Planet sized ringworld experiments (and probably a game too)

Hello all. It’s been a while since I got into Godot much but I have come back to it by immediately making it do things it doesn’t really wanna do.

This is sort of a side-quest, relating to a game project I burned myself out on around 2018-2020 or so (on the unity engine that time) and have let sit ever since.

There’s a whole lot of backstory here, but for the moment I will just show what I am working on at present:

The environment here is a 1:1 scale ringworld megastructure with terrain all the way around. I’m not quite sure of the final size, but the current one here is an arbitrarily chosen 8200 km diameter and 230 km width. This is all done without any scale hacks because Godot is an absolute champ and lets me compile the engine to use 64-bit floating point, which jettisons an enormous amount of difficult that my past attempts to do enormous worlds like this had to deal with.

The current state of things is pretty rough, but promising… happy to have gotten the terrain engine working, it’s all multithreaded and pretty configurable. Still needs colors and textures. I already have the math for calculating the centrifupedibidibal acceleration and coriolis effect and such and rigidbodies do successfully interact with it, which is good news for future player vehicle antics

The sense of scale is a bit lost without the atmosphere shaders, which is something I am procrastinating on a bit because I’ve been burned by raymarching before and am wary… also, zipping around at 50 km/sec messes with the sense of scale as well. I’ve got a few constants I can change to configure the world size though so as this hopefully evolves into an actual game I can tweak that for usability.

As for that game part, it’s the same sort of laid-back gameplay loop as its predecessor project… explore + discover + relax + interior decorating of your ship… but this time I would like to do my best to put a lot of handcrafting into a single environment, instead of trying to orchestrate the generation of a whole procedural galaxy (did I mention I got burned out last time). In the interests of not making this post 804 paragraphs long, I won’t go on too much about that at the moment.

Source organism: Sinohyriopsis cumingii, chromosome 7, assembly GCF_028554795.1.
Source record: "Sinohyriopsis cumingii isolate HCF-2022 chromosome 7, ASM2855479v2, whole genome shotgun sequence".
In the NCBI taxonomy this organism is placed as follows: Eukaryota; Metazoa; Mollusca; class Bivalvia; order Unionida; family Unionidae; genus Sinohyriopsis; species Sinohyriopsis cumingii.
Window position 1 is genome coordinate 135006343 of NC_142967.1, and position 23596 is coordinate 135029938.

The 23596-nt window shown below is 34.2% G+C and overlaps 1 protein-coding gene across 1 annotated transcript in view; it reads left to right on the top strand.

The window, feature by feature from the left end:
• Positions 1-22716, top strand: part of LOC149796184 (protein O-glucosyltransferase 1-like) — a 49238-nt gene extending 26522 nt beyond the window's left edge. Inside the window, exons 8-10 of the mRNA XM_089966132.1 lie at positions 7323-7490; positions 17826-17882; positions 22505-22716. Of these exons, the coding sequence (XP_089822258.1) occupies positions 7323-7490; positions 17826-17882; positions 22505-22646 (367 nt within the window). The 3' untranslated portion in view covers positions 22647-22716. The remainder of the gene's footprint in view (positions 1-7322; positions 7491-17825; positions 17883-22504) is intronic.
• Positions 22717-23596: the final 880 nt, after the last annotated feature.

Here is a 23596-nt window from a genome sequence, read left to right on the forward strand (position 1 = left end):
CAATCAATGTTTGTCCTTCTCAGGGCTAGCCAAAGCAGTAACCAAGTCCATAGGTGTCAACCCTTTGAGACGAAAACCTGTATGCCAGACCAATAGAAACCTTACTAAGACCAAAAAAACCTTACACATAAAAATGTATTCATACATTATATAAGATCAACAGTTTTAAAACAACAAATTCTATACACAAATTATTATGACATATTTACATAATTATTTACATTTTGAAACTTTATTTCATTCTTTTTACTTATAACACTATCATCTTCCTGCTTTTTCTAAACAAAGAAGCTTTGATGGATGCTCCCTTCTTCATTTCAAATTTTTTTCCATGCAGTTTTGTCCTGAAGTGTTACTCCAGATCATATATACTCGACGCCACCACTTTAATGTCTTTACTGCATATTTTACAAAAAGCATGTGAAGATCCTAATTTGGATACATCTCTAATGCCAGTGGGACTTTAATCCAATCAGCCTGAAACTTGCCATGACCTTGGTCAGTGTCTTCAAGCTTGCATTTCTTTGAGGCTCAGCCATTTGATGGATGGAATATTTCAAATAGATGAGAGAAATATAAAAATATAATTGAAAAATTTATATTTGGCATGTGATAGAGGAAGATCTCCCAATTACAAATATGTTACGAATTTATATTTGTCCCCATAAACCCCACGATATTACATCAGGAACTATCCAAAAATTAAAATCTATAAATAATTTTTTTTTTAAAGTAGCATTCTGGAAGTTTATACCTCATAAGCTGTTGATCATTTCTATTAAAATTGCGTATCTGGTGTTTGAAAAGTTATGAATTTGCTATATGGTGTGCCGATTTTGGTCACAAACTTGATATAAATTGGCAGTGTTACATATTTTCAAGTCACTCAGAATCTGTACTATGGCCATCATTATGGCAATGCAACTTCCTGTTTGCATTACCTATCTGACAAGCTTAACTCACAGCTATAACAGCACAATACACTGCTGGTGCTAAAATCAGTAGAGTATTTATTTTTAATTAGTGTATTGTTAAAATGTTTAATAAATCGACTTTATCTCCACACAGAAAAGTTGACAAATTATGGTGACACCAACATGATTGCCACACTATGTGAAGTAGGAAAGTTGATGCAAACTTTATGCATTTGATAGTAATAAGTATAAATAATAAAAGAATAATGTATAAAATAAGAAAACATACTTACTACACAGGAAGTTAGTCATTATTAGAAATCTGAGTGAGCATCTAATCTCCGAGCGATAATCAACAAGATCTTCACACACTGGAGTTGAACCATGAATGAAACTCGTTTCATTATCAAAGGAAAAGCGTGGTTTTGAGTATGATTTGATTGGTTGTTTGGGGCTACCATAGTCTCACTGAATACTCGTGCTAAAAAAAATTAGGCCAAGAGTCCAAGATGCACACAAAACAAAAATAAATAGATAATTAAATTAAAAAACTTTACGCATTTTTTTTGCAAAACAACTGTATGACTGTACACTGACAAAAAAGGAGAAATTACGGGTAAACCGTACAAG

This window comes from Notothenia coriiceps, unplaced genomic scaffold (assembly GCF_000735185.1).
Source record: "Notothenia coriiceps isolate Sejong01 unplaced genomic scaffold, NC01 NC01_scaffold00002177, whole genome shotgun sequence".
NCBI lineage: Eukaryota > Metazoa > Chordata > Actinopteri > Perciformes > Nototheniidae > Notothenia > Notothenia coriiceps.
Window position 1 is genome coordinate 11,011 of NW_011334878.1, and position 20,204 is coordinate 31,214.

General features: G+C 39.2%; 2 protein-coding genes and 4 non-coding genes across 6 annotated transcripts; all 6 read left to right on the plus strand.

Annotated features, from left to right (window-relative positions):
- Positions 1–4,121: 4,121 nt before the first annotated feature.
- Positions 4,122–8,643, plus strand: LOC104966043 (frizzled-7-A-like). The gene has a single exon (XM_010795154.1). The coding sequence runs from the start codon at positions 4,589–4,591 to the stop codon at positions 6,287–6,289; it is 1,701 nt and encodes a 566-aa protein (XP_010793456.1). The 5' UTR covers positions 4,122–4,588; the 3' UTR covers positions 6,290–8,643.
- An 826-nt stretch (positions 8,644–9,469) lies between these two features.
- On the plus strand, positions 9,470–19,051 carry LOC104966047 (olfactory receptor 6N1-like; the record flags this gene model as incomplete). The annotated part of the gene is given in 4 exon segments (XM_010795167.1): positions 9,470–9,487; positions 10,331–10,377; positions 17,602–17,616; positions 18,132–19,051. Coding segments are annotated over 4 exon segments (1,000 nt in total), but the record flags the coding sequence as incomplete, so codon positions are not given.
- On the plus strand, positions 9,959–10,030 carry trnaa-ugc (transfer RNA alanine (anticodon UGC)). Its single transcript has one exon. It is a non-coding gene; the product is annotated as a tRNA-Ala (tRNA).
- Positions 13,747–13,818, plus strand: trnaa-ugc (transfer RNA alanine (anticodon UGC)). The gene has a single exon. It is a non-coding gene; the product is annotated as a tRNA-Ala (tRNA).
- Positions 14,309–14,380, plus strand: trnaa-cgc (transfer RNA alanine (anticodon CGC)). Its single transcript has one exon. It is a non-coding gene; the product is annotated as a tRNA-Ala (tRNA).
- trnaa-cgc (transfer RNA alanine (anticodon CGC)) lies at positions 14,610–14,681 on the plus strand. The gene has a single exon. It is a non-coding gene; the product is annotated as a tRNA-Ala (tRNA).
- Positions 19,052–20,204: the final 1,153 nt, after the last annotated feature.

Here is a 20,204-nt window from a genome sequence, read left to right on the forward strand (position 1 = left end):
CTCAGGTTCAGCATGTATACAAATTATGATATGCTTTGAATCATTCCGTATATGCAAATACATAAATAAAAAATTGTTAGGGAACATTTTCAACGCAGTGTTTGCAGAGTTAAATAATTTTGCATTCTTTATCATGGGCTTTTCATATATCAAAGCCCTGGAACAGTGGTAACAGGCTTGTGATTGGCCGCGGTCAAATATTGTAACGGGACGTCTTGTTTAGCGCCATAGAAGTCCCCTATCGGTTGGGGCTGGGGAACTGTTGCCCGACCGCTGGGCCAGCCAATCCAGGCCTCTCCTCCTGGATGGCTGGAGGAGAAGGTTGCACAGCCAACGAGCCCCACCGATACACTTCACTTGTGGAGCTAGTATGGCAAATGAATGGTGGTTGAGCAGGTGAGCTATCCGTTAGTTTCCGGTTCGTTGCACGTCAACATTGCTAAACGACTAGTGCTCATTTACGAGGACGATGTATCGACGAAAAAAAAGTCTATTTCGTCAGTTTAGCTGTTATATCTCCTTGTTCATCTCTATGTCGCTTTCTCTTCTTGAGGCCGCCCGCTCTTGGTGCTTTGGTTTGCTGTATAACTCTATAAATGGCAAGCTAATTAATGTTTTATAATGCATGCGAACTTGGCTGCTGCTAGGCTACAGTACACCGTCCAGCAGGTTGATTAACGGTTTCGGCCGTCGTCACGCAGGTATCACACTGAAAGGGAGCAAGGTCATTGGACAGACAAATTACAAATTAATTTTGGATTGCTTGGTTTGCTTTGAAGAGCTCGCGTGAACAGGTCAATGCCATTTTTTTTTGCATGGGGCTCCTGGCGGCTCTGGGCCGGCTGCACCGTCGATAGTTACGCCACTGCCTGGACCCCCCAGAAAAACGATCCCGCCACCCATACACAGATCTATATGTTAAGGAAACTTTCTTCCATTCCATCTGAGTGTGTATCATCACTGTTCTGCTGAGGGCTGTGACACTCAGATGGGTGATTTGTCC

Next up I’m probably going to try getting terrain collision working… I need to look into whether HeightMapShape can be rotated or whether it’s mandated to be Y-up, which would be troublesome.

Anyway thank you for putting up with my babbling

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A quick update for tonight: getting a basic ocean surface working was easier than I thought. Using the material_override and material_overlay parameters of MeshInstance3D I can supply them with both a terrain material and an ocean material, using the same mesh to draw both:

The terrain compute routine keeps track of highest and lowest values, which means I can selectively assign override/overlay depending on whether the given terrain chunk is fully below or fully above sea level, so it doesn’t have to draw each mesh twice unless it absolutely needs to.

(As evidence of the lack of atmosphere hurting the sense of scale - this island is about 50% larger than the Big Island of Hawaii…)